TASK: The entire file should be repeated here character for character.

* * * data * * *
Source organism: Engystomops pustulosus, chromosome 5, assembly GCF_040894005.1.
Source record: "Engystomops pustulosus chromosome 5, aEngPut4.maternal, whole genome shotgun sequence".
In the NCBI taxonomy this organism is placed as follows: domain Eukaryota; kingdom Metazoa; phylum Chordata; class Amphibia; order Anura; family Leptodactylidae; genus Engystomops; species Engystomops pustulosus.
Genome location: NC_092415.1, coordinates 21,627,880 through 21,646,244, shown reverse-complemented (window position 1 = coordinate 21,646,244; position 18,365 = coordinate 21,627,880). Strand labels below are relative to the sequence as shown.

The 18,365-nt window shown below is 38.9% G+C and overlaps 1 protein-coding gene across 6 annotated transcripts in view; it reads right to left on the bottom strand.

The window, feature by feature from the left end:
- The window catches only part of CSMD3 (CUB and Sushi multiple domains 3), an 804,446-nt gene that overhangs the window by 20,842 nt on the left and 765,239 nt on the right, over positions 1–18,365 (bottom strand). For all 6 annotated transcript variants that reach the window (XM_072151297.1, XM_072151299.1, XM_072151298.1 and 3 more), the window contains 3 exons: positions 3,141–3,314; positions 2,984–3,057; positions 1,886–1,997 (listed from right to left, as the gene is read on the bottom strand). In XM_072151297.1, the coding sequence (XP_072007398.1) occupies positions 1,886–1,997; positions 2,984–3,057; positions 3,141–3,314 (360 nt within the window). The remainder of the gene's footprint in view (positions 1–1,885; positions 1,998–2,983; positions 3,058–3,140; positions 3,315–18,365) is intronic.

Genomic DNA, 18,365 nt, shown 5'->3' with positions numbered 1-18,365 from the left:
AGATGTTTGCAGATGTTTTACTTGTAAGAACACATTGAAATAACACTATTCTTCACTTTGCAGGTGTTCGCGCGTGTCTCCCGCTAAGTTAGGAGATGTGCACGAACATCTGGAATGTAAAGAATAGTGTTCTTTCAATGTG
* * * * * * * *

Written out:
Source organism: Engystomops pustulosus, chromosome 5, assembly GCF_040894005.1.
Source record: "Engystomops pustulosus chromosome 5, aEngPut4.maternal, whole genome shotgun sequence".
In the NCBI taxonomy this organism is placed as follows: domain Eukaryota; kingdom Metazoa; phylum Chordata; class Amphibia; order Anura; family Leptodactylidae; genus Engystomops; species Engystomops pustulosus.
Genome location: NC_092415.1, coordinates 21,627,880 through 21,646,244, shown reverse-complemented (window position 1 = coordinate 21,646,244; position 18,365 = coordinate 21,627,880). Strand labels below are relative to the sequence as shown.

The 18,365-nt window shown below is 38.9% G+C and overlaps 1 protein-coding gene across 6 annotated transcripts in view; it reads right to left on the bottom strand.

The window, feature by feature from the left end:
- The window catches only part of CSMD3 (CUB and Sushi multiple domains 3), an 804,446-nt gene that overhangs the window by 20,842 nt on the left and 765,239 nt on the right, over positions 1–18,365 (bottom strand). For all 6 annotated transcript variants that reach the window (XM_072151297.1, XM_072151299.1, XM_072151298.1 and 3 more), the window contains 3 exons: positions 3,141–3,314; positions 2,984–3,057; positions 1,886–1,997 (listed from right to left, as the gene is read on the bottom strand). In XM_072151297.1, the coding sequence (XP_072007398.1) occupies positions 1,886–1,997; positions 2,984–3,057; positions 3,141–3,314 (360 nt within the window). The remainder of the gene's footprint in view (positions 1–1,885; positions 1,998–2,983; positions 3,058–3,140; positions 3,315–18,365) is intronic.

Genomic DNA, 18,365 nt, shown 5'->3' with positions numbered 1-18,365 from the left:
AGATGTTTGCAGATGTTTTACTTGTAAGAACACATTGAAATAACACTATTCTTCACTTTGCAGGTGTTCGCGCGTGTCTCCCGCTAAGTTAGGAGATGTGCACGAACATCTGGAATGTAAAGAATAGTGTTCTTTCAATGTG